As soon as I saw the old man, I confidently told him I’d wrapped up the first pre-season signing.
The next parts of my memory is full of Gladwell-like holes. It’s all mushed together, the build up music, the giant inflatable things at the halfway line, the warm ups, the walk out, the start, the noise. It’s just all in one piece inside my head, I remember it was warm, I remember the noise was overpowering but not always coordinated. The place is just so huge that you could have four lots of songs going on at once and not hear what the rest are singing.
I didn’t sing much, I remember stood up, for long periods, biting my fingers and mentally kicking every ball. This next bit might go against the grain for most fans’ version of the day, but I don’t really remember us being under the cosh first half. We’d gone to several teams that year and soaked up pressure then countered and this is what I felt we were seeing, a City performance like the 2-1 win at West Brom. We weren’t on top, certainly not, but you felt with our back four and Bo in goal that by them pushing men forward we could hurt them on the counter.
I remember a long injury break for their player (was it Orr?) who eventually would be taken off just before half-time, he’d looked really good and so that was maybe underrated in its importance, although I now can’t remember if he was hurt before or after the goal. The goal itself has been done to death, the only thing remotely new I can add is that as Frazier cuts it back, I had no idea at all that Deano was there, I’d followed Campbell’s run and was hoping he’d put it back post. Thank god he saw what I didn’t and we all know what happens next. It was mayhem when it goes in, and the energy of the game certainly changed. If we were set up to counter, now it was going to be much more conservative.
The gap between the goal and half time seemed longer than the gap for half time, but then the second half took at least fourteen days.
Again, it’s all a mush in my head, they had the ball for long periods, Turner made blocks, Bo made saves, we hung on and on and on…. Did I imagine Folan coming on and having a chance to kill it off? He was one underrated larker that lad, perfect for the last fifteen minutes of a game when you needed to run channels. The scouse party tricks lad missed one, my heartbeat was going around one hundred and fifty beats per minute and then the next thing I remember is Bo holding the ball and Wayne Brown slapping him on the head. As many fans have said, it wasn’t fun, it was purgatory, but it was the most important thing to happen in our history, and you wouldn’t change any of it, would you?
The end comes back to me now, Deano and Barmby running on the pitch, tears, hugs, disbelief.
The reason I called it the greatest day is simple. All City fans to that point had been belittled, laughed at, the put down jokes. The rugby fans sneered at us, we were so close to not even existing it wasn’t funny. Every person I can ever remember who said “Oh… you’re the one Hull fan are you?” I could picture in those minutes after the game, everyone who chose an easy way out and watched a successful global club instead.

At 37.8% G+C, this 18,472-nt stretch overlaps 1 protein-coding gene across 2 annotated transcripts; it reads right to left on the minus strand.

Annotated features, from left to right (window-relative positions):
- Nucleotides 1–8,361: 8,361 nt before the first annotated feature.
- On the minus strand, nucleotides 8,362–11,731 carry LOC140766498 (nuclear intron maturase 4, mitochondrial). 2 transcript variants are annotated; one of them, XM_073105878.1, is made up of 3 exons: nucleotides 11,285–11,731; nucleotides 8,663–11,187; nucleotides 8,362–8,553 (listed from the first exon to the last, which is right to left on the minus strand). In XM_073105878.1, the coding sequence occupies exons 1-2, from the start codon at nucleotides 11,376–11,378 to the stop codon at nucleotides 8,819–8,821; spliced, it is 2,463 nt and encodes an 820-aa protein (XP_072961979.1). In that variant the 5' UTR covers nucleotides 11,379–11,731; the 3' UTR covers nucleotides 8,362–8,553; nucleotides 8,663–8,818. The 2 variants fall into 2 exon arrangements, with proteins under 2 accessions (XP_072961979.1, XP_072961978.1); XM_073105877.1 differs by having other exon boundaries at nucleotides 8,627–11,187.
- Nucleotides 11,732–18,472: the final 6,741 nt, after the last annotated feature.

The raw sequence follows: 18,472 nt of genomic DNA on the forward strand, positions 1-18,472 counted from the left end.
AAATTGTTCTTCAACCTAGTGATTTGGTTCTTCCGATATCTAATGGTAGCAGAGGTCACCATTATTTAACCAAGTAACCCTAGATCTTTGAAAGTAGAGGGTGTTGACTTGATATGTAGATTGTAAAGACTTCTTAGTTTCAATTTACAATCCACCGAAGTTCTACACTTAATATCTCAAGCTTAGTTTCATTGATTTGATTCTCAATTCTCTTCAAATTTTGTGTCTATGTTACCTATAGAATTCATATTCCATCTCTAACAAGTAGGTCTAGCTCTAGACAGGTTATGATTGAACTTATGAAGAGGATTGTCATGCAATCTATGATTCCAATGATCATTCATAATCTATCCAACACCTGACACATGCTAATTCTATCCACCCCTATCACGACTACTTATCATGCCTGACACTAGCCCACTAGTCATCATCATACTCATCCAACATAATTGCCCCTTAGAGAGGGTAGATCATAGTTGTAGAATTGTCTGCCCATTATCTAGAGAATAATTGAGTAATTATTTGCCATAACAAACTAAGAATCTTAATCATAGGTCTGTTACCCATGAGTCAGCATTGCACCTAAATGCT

We weren’t ever of supposed to have done this, we’d crashed the biggest party in the world and nobody else saw it coming. The pain, the being skint and somehow getting to a game, the open away ends getting pissing wet through, being the only Hull City fan in a school south of the Humber where everyone hated us, relegations, humiliations and lockouts… and in one blow of a whistle, all that pain was worth it, in fact not only worth it, it was the pain that made this joy like nothing I’ve felt before or after as a football fan. It was redemption. It was justification for never giving up.
As I looked to my right I’ve never seen more grown adults crying in my life. The players were crying, the fans were crying, but it was tears of joy, of relief and nervous exhaustion. We’d done it, we’d done something I never ever imagined we would.
I think we were there until after the trophy presentation and the players had even gone inside. The old man and me went to a few bars around Wembley and sat amongst the City fans, quietly drinking and trying to take in the enormity of what we’d just seen. Even the slightly narky Bristol City fan on the train (see my first ever blog) couldn’t put the smallest dent in the day. To answer his question of “Do you think Dean Windass is going to score in the Premier league?” I’ll say “Yes mate, he’s going to score one of the top of his massive head at Portsmouth”.
By the time we’d rolled into Bedford station and were walking over the Ouse river to get home that night we’d had several more beers and kept grinning like loons. The old man told me how he never cried and even the old dear didn’t mind that we were half cut. And that’s my memory of “that day”, Malcolm Gladwell would be relieved to know that much of the game lacks detail in my mind because it’s just the emotions that took over. After all, what else really matters?